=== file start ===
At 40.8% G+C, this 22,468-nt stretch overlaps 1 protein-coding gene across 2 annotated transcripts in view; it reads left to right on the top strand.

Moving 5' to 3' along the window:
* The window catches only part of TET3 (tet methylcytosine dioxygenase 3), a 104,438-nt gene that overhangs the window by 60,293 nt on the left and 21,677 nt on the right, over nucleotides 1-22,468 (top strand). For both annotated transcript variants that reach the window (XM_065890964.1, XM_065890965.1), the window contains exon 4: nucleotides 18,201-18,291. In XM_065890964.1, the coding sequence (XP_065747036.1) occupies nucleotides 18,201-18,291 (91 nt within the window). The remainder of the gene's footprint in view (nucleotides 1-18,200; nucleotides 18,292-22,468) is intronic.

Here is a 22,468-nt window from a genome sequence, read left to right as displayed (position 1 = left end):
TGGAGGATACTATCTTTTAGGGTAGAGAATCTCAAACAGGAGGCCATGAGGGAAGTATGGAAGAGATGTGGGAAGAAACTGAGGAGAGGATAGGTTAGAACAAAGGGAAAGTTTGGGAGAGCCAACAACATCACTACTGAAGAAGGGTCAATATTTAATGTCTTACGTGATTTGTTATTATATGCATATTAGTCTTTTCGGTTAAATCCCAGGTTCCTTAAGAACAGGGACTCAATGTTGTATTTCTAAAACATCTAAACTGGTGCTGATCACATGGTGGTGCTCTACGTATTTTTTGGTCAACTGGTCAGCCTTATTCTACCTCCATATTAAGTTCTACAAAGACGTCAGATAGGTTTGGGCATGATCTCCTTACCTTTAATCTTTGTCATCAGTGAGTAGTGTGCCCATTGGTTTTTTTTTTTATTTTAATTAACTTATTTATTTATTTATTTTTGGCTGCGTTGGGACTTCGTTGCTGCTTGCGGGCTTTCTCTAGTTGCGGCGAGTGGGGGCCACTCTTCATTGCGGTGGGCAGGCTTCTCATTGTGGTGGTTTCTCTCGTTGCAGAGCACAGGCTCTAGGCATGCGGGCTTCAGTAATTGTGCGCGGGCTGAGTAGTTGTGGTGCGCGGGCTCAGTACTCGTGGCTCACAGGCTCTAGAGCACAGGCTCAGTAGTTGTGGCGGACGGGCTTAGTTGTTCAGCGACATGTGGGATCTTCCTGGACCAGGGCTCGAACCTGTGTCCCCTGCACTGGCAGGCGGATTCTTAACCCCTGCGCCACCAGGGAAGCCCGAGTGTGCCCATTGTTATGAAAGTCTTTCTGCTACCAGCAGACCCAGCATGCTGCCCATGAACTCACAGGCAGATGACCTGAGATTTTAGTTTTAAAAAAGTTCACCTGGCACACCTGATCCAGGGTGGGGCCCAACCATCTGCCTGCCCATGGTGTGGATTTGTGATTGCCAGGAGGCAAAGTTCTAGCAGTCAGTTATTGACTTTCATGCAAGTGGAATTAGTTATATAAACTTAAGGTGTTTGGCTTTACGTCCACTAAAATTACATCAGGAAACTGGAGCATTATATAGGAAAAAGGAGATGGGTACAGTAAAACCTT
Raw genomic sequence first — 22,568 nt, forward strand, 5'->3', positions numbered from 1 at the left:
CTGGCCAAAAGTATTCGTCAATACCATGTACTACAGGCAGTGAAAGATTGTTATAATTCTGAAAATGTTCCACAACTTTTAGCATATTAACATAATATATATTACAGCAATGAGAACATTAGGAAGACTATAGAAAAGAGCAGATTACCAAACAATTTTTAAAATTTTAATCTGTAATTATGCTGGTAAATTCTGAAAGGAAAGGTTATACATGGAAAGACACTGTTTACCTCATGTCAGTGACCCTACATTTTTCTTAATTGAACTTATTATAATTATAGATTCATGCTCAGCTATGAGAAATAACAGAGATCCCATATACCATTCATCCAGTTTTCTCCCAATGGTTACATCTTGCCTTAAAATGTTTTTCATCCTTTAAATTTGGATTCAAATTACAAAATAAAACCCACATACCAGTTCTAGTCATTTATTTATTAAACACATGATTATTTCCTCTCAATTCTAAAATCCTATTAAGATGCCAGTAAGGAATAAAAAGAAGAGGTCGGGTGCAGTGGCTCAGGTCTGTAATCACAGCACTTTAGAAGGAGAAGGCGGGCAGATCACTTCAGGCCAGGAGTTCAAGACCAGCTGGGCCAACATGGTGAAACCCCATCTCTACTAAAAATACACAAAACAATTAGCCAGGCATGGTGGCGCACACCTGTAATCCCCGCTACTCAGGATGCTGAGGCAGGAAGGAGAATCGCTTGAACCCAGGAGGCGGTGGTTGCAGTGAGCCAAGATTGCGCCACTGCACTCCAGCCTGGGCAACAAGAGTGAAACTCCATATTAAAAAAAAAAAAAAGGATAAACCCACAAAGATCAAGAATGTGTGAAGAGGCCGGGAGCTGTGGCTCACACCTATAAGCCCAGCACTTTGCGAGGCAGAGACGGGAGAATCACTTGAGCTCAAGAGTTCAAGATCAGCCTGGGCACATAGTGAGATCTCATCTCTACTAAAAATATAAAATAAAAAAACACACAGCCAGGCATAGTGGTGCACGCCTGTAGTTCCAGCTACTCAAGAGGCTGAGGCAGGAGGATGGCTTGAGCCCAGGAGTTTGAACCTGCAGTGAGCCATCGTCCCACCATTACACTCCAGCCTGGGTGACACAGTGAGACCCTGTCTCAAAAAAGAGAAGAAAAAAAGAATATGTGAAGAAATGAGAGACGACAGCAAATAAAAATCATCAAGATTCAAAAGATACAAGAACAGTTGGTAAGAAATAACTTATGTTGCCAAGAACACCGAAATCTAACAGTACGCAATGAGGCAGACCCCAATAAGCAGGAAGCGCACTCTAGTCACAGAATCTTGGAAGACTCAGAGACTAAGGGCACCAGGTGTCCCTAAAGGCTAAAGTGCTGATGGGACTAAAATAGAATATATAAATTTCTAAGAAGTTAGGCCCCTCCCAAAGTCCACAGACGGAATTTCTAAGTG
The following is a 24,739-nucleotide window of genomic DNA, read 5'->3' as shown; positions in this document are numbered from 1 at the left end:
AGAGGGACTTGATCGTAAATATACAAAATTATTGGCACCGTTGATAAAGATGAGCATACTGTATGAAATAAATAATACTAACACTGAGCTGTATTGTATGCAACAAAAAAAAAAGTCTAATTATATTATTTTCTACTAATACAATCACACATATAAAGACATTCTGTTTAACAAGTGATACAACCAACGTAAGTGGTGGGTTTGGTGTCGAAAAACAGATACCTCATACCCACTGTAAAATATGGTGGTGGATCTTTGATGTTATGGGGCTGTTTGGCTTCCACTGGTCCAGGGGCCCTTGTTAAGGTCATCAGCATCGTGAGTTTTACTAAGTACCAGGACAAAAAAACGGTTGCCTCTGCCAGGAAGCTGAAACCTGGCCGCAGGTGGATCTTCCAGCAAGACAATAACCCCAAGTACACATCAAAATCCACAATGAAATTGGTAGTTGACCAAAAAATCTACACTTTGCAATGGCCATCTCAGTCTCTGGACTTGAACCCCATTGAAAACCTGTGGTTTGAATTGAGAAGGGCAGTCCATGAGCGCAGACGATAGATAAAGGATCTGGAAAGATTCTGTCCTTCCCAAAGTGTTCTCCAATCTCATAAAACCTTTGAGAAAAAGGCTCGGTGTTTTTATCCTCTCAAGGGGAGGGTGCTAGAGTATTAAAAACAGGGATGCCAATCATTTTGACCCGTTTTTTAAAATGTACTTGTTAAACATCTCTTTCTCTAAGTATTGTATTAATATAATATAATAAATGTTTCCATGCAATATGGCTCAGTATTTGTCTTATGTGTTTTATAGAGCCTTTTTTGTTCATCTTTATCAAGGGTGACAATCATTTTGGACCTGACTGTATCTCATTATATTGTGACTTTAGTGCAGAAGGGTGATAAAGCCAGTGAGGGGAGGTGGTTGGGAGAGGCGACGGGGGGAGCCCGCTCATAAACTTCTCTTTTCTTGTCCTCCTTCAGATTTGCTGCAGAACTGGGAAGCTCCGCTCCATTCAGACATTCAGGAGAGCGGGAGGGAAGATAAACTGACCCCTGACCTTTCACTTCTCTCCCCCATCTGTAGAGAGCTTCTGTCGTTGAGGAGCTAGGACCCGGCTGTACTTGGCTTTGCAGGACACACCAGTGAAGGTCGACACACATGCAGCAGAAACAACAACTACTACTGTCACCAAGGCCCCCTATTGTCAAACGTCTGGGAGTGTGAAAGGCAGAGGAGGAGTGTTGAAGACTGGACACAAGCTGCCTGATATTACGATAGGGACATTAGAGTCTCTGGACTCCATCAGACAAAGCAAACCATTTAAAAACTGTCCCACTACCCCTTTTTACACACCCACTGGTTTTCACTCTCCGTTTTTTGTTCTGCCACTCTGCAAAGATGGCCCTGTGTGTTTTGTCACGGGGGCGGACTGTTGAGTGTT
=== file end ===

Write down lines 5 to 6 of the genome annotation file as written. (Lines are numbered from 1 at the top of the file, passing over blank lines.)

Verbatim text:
TGGAGGATACTATCTTTTAGGGTAGAGAATCTCAAACAGGAGGCCATGAGGGAAGTATGGAAGAGATGTGGGAAGAAACTGAGGAGAGGATAGGTTAGAACAAAGGGAAAGTTTGGGAGAGCCAACAACATCACTACTGAAGAAGGGTCAATATTTAATGTCTTACGTGATTTGTTATTATATGCATATTAGTCTTTTCGGTTAAATCCCAGGTTCCTTAAGAACAGGGACTCAATGTTGTATTTCTAAAACATCTAAACTGGTGCTGATCACATGGTGGTGCTCTACGTATTTTTTGGTCAACTGGTCAGCCTTATTCTACCTCCATATTAAGTTCTACAAAGACGTCAGATAGGTTTGGGCATGATCTCCTTACCTTTAATCTTTGTCATCAGTGAGTAGTGTGCCCATTGGTTTTTTTTTTTATTTTAATTAACTTATTTATTTATTTATTTTTGGCTGCGTTGGGACTTCGTTGCTGCTTGCGGGCTTTCTCTAGTTGCGGCGAGTGGGGGCCACTCTTCATTGCGGTGGGCAGGCTTCTCATTGTGGTGGTTTCTCTCGTTGCAGAGCACAGGCTCTAGGCATGCGGGCTTCAGTAATTGTGCGCGGGCTGAGTAGTTGTGGTGCGCGGGCTCAGTACTCGTGGCTCACAGGCTCTAGAGCACAGGCTCAGTAGTTGTGGCGGACGGGCTTAGTTGTTCAGCGACATGTGGGATCTTCCTGGACCAGGGCTCGAACCTGTGTCCCCTGCACTGGCAGGCGGATTCTTAACCCCTGCGCCACCAGGGAAGCCCGAGTGTGCCCATTGTTATGAAAGTCTTTCTGCTACCAGCAGACCCAGCATGCTGCCCATGAACTCACAGGCAGATGACCTGAGATTTTAGTTTTAAAAAAGTTCACCTGGCACACCTGATCCAGGGTGGGGCCCAACCATCTGCCTGCCCATGGTGTGGATTTGTGATTGCCAGGAGGCAAAGTTCTAGCAGTCAGTTATTGACTTTCATGCAAGTGGAATTAGTTATATAAACTTAAGGTGTTTGGCTTTACGTCCACTAAAATTACATCAGGAAACTGGAGCATTATATAGGAAAAAGGAGATGGGTACAGTAAAACCTT
Raw genomic sequence first — 22,568 nt, forward strand, 5'->3', positions numbered from 1 at the left: